Study shows shopping cart injuries rise after US safety standards set
Friday, January 24, 2014
Over two decades, on average every 22 minutes a child in the United States experiences an injury from a -related accident that requires emergency room attention and this type of injury has increased significantly, according to a new study released this month by the journal .
The number of shopping cart-related injuries to children increased over the course of the study period, which was between 1990 and 2011, and also increased since the United States first set safety standards in 2004. The study notes that an average of 66 children a day requiredas a result. According to the study, that is an estimated 24,000 children annually. The study looked at over a half a million cases over the two decades.
Researchers also found that 70.4 percent of those injuries were from falls from the shopping carts. The study also documents the other ways children are commonly injured including collisions, cart tip overs, and trapped limbs. The most likely type of injury is a head injury and accounts for 78.1 percent of emergency care cases involving shopping carts.
The study was carried out by Dr. Gary Smith, director of the Center for Injury Research and Policy at, and his colleagues. Smith said the current voluntary standards for shopping cart safety are not adequate. "Not only have the overall number of child injuries associated with shopping carts not decreased since implementation of the safety standards, but the number of concussions and closed head injuries is actually increasing," he said. "It is time we take action to protect our children by strengthening shopping cart safety standards with requirements that will more effectively prevent tip-overs and falls from shopping carts."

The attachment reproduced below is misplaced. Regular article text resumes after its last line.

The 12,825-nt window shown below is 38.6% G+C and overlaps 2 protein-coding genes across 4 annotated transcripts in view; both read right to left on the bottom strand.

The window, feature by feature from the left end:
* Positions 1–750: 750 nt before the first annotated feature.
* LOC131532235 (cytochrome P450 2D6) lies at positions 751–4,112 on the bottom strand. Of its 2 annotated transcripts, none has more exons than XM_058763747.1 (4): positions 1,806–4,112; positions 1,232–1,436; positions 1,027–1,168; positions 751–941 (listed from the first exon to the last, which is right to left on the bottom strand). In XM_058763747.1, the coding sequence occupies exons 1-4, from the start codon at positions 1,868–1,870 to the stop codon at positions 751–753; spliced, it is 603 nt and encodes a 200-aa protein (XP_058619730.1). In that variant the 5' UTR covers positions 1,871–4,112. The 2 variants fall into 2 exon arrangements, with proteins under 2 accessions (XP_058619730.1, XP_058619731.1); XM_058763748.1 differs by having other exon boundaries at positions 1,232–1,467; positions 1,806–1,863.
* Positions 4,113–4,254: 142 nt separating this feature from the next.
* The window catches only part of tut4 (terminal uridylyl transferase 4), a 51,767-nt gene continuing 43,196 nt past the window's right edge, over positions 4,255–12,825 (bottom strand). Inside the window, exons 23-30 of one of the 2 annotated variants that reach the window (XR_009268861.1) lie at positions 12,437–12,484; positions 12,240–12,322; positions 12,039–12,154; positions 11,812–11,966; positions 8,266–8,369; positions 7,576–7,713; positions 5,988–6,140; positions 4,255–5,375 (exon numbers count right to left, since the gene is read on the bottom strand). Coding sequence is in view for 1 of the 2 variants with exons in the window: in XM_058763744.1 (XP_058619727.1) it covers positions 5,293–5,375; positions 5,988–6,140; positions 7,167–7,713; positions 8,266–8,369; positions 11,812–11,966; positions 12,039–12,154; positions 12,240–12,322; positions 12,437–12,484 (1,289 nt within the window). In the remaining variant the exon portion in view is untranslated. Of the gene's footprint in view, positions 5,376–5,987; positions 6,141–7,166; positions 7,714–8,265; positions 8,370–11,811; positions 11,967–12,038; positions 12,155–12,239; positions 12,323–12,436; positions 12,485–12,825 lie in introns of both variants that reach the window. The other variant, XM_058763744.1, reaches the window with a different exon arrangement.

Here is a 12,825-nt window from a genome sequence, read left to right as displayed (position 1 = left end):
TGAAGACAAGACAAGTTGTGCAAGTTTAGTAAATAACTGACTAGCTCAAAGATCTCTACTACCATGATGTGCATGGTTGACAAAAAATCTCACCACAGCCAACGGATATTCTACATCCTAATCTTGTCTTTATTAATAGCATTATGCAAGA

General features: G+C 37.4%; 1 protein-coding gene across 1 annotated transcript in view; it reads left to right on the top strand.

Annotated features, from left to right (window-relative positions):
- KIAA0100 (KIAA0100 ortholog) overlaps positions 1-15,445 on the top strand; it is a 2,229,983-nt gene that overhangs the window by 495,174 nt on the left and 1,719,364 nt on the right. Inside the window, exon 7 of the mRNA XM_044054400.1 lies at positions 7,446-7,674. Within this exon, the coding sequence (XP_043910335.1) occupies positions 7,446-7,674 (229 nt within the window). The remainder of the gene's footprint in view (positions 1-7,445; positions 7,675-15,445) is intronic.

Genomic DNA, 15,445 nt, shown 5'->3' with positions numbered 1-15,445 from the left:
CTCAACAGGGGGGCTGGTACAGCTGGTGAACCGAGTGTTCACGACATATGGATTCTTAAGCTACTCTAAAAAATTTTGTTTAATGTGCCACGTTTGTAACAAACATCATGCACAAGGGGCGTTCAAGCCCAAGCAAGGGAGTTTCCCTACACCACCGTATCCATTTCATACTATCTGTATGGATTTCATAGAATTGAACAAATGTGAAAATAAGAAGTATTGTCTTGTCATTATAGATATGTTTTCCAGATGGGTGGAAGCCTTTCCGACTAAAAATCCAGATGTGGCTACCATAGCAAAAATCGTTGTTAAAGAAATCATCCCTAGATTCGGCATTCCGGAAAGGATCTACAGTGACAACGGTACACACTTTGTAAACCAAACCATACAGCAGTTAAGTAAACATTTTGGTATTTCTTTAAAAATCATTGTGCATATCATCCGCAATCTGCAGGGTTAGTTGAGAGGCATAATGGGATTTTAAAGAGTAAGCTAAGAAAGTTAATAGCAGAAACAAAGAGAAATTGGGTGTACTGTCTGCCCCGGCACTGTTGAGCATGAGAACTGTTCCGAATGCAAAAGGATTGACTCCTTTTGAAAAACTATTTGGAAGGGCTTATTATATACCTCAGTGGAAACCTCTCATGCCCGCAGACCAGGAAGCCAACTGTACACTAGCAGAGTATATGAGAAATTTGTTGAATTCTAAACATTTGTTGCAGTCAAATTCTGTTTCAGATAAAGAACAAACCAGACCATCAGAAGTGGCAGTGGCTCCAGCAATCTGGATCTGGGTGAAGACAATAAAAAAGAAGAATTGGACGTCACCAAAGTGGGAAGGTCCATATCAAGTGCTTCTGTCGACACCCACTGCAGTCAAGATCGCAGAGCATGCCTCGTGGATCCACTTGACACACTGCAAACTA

Shopping cart-related accidents happen to both young and old. Chris Strickland, 18, was working in a China, a women died last year as a result of a runaway shopping cart.in , earlier this month when he saw a shopping cart falling over and in quick order stopped the cart with one hand and saved a baby with his other arm. And in ,
According to Nationwide Children's Hospital in Ohio, parents can follow several guidelines in order to reduce the danger of shopping cart-related accidents:,
- Robert Preidt. "Shopping Carts Can Pose Big Danger to Little Kids" — , January 23, 2014
- JoNel Aleccia. "Shopping cart danger: 66 kids hurt a day, study finds" — , January 22, 2014
- Press Release: Nationwide Children's Hospital. "New Study Finds 66 Children a Day Treated in U.S. Emergency Departments for Shopping Cart-Related Injuries" — , January 21, 2014
- Web site: "Shopping Cart Safety" — , January 21, 2014
- Liz Klimas. "Home Depot Employee Gives ‘More Saving’ Slogan New Meaning By Catching Falling Baby" — , January 15, 2014
- Sasha Goldstein. "Runaway shopping cart kills Chinese woman in supermarket in freak accident (VIDEO)" — , June 24, 2013